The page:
The Dog Gone Truths About Canine Influenza - Dog Training Tips

As a dog owner, you may have heard about the canine Influenza virus (CIV) which has affected more than 1,200 dogs in Illinois, Wisconsin, Ohio and Indiana. Identified as H3N2, this new, particularly virulent strain has its origins in Asia and is a respiratory illness similar to kennel cough. It was first detected in 2004 in horses. An older strain of the virus (H3N8) has been detected in the area as well. Although not contagious to humans, the virus may attack cats as well.

Because of all the misconceptions surrounding the canine virus, Bark Busters dog behavioral experts want to give you the latest facts to keep you and your dog as safe as possible.

How is the virus spread? According to the ASPCA, the virus is easily transmitted between dogs through a combination of aerosols, droplets and direct contact with respiratory secretions. It can also be spread through contaminated objects (dog bowls, chew toys), and by moving contaminated objects or materials between infected and uninfected dogs. Dogs of any age, breed and vaccine status are susceptible to this infection and symptoms may range from mild to severe.

What are the symptoms to look for?

  • Persistent and lingering cough
  • Lethargic behavior
  • Nasal discharge
  • Poor appetite
  • Fever
  • Difficulty breathing
  • Dehydration

What should I do if I suspect my dog has the flu? If you suspect your dog may have the flu, immediately isolate your dog and call your veterinarian to schedule a test. One of the problems with CIV is that secondary complications, such as pneumonia, are quite prevalent. Besides a physical, your veterinarian may want to perform a complete blood count and clinical chemistry on the dog to see if there is an increase in the white blood cells. If pneumonia is suspected, an X-ray may be taken to view your dog's lungs.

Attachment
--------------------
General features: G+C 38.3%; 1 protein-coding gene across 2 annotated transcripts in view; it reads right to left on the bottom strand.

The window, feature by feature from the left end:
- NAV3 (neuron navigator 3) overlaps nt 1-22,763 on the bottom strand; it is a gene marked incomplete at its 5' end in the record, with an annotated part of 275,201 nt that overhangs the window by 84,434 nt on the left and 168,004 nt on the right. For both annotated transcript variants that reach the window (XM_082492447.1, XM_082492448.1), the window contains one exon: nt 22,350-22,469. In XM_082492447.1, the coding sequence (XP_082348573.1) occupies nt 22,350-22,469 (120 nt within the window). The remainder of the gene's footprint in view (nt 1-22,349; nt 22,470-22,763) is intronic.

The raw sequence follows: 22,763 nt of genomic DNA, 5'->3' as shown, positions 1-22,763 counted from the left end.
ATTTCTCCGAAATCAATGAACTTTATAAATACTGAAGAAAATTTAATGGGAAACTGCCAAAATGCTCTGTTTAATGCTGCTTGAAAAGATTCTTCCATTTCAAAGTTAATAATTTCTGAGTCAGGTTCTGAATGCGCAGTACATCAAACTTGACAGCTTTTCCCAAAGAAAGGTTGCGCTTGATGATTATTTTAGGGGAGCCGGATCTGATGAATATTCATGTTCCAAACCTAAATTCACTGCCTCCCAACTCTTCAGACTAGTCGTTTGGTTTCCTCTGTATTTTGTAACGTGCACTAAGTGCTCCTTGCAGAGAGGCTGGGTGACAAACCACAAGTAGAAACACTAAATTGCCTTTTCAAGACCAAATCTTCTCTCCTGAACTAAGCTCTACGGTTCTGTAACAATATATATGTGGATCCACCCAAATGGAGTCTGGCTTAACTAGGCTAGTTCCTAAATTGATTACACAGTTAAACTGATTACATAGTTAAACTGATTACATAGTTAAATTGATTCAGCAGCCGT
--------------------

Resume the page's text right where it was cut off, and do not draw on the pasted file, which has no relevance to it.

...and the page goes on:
If your dog is infected, keep him isolated for at least 10 - 14 days from the onset of symptoms. Dogs are actually the most contagious before symptoms are present and can actually shed the virus for up to 14 days. Make sure to wash your hands frequently after contact with your dog. Clothing, equipment, and surfaces, should be cleaned and disinfected after exposure to dogs showing signs of respiratory disease.

How is the virus treated? A vaccine for H3N8 has been developed, but its effectiveness in treating H3N2 (the newer strain) has not been thoroughly tested. Most dogs will fight the infection within 10 - 30 days, but if a secondary infection develops, antibiotics will be needed. The most important thing is to make sure your dog stays hydrated and rests as much as possible.

What can I do to protect my pet?

  • -Avoid pet-friendly areas like dog parks & grooming salons
  • -If possible, avoid taking your pet to a kennel or day care facility

If your dog is quickly diagnosed and treated for CIV, the fatality rate is low, so there is no cause for panic. Just be diligent about your sanitary procedures and avoiding areas where many dogs congregate.

This by no means represents medical advice. Every dog owner should do their own research with their vet, to ensure they have all of the facts to enable them to fully protect their dog. Presented by Bark Busters in the interest of canine health and well-being.

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